sHSP60 and Prognosis

During a median follow-up of 7 months (IQR 3–14 months), 35 deaths (26.5%), 40 readmissions for AHF (30.3%), and 65 death/readmission for AHF (49.2%) were identified. Median (IQR) sHSP60 levels were higher in patients exhibiting the main outcome (6.15 ng/mL [8.49] vs 4.71 ng/mL [7.55], P=.010). A monotonic increase in the incidence of the composite end point was observed from T1 to T3 (4.75, 4.76, and 6.98 per 10 patients-years of follow-up, P for trend <.001) with tangible differences observed since the first months after hospital admission (Figure 2a). A similar increase and direction of this trend was also observed for all-cause mortality when evaluated as an isolated end point (1.27, 1.76, and 2.41 per 10 patients-years of follow-up for T1, T2, and T3, respectively, P for trend <.001) as is depicted in Figure 2b.

image

Figure 2.  Serum heat shock protein 60 (sHSP60) levels and prognosis. (a) Cumulative risk of the composite end point (mortality/readmission for acute heart failure) across sHSP60 tertiles. (b) Cumulative risk of all-cause mortality across sHSP60 tertiles.

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In the multivariate analysis, after adjusting for well-known prognostic factors (age, HF etiology, systolic blood pressure on admission, heart rate on admission, serum creatinine, serum hemoglobin, and serum sodium), only patients in the upper tertile (>7–71 ng/mL) showed an adjusted increased risk of death/readmission for AHF (heart rate [HR], 2.63; 95%, confidence interval [CI], 1.29–5.37; P=.008) as compared with T1. No significant difference was found between T2 vs T1 (HR, 1.21 95%; CI, 0.55–2.64; P=.634) (Figure 3). Harrell’s C statistics (0.746) and Gronnesby and Borgan test (0.834) showed adequate discriminative accuracy and calibration of the multivariable model.

image

Figure 3.  Adjusted risk for mortality/readmission for acute heart failure and serum heat shock protein 60 (sHSP60) tertiles. Multivariate model adjusted by age, heart failure etiology, systolic blood pressure on admission, heart rate on admission, serum creatinine, serum hemoglobin, and serum sodium. HR indicates hazard ratio; sHSP60, serum heat shock protein 60.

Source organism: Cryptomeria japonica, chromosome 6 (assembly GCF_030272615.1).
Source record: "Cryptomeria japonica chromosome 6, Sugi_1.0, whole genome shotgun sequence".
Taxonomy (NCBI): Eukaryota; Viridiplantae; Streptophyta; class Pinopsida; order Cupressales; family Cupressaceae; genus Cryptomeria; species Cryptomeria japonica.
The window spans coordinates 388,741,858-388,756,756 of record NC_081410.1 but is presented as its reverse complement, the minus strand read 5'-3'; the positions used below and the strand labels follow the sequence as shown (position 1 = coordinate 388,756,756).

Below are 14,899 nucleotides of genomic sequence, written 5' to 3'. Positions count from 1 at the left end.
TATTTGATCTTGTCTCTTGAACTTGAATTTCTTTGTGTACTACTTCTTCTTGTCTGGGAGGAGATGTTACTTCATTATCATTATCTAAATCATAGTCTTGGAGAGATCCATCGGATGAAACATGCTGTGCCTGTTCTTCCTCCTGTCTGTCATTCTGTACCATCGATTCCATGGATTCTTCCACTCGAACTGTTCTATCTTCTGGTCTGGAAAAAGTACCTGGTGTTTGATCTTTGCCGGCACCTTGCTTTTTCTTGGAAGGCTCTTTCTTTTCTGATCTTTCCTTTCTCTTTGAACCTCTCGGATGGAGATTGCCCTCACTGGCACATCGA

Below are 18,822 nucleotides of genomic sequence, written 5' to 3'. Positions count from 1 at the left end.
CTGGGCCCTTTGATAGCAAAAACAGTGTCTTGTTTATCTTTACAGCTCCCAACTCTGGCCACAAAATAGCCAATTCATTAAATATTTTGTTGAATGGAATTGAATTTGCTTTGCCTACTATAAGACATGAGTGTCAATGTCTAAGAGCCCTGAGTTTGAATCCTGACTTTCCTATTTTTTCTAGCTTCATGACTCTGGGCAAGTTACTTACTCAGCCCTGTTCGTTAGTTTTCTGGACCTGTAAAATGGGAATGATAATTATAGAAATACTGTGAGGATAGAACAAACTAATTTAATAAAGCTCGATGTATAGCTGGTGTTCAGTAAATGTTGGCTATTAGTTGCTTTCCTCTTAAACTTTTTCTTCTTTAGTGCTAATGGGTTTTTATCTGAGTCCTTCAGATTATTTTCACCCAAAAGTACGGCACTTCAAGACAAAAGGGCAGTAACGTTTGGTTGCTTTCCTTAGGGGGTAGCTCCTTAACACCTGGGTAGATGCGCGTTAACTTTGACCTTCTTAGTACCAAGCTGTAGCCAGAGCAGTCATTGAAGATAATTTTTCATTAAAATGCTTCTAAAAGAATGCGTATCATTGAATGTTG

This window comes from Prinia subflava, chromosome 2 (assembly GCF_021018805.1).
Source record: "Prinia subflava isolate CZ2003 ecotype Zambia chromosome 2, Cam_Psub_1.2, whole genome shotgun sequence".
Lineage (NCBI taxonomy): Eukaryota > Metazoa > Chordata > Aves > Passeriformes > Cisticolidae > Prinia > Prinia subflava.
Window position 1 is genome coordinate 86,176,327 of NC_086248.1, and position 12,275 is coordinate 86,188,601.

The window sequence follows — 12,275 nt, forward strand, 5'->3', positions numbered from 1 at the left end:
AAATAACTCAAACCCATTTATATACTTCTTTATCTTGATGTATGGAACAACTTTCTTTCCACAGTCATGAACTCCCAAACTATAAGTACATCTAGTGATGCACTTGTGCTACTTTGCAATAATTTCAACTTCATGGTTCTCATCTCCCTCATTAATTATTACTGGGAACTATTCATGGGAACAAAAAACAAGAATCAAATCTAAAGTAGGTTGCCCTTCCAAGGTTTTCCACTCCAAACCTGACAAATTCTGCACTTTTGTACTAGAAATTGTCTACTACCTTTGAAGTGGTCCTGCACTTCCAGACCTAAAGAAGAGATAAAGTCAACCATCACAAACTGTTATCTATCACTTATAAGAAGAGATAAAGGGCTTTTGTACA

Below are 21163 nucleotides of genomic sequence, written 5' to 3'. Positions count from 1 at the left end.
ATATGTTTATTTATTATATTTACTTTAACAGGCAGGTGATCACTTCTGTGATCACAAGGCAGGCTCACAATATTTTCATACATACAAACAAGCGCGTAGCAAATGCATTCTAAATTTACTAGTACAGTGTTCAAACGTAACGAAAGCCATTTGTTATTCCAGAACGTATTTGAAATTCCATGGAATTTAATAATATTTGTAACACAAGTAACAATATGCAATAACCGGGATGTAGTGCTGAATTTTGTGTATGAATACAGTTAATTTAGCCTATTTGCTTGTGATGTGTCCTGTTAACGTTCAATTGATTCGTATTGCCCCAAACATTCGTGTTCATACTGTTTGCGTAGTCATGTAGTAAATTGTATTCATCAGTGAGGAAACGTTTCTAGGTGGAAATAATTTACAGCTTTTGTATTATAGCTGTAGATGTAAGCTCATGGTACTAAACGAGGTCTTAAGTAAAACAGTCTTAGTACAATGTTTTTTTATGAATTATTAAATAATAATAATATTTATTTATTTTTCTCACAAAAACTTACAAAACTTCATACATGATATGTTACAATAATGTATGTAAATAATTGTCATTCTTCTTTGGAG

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In a sensitivity analysis, variables that were not included in the multivariable model but were known as potential confounders were forced in the analysis. Indeed, the inclusion of LVEF, serum C-reactive protein, serum troponin, serum N-terminal pro-brain natriuretic peptide, relative lymphocyte count, serum cholesterol, and presence of peripheral edemas (regardless of their P value), did not change the strength nor the direction of the reported association between sHSP60 levels and the composite end point (T3 vs T1: HR, 2.48; 95% CI, 1.21–5.10; P=.013).

Discussion

  1. Top of page
  2. Abstract
  3. Materials and Methods
  4. Results
  5. Discussion
  6. Conclusions
  7. References

In the present study we have found a significant positive association between sHSP60 levels (determined during an episode of decompensation) and the risk of subsequent death/readmission for AHF. These results are consistent with a previous study carried out in stable patients with CHF,15 and we wanted to investigate whether this also applies to patients with acutely decompensated HF.

Previous Studies

HSP60 was previously considered an intracellular protein mainly located in the mitochondria but also in the cytosol.1,2 It has a protective role against stress-induced injury by maintaining cellular homeostasis with an antiapoptotic effect in these locations.1–4 However, recent reports have identified HSP60 in the blood of healthy persons and there was evidence of an association between this stress protein level, psychosocial stress measures, and impaired endothelial function.9,10 Furthermore, circulating HSP60 has also been associated with the pathogenesis of atherosclerosis, diabetes, and cardiovascular disease by modulating the immune response.11–14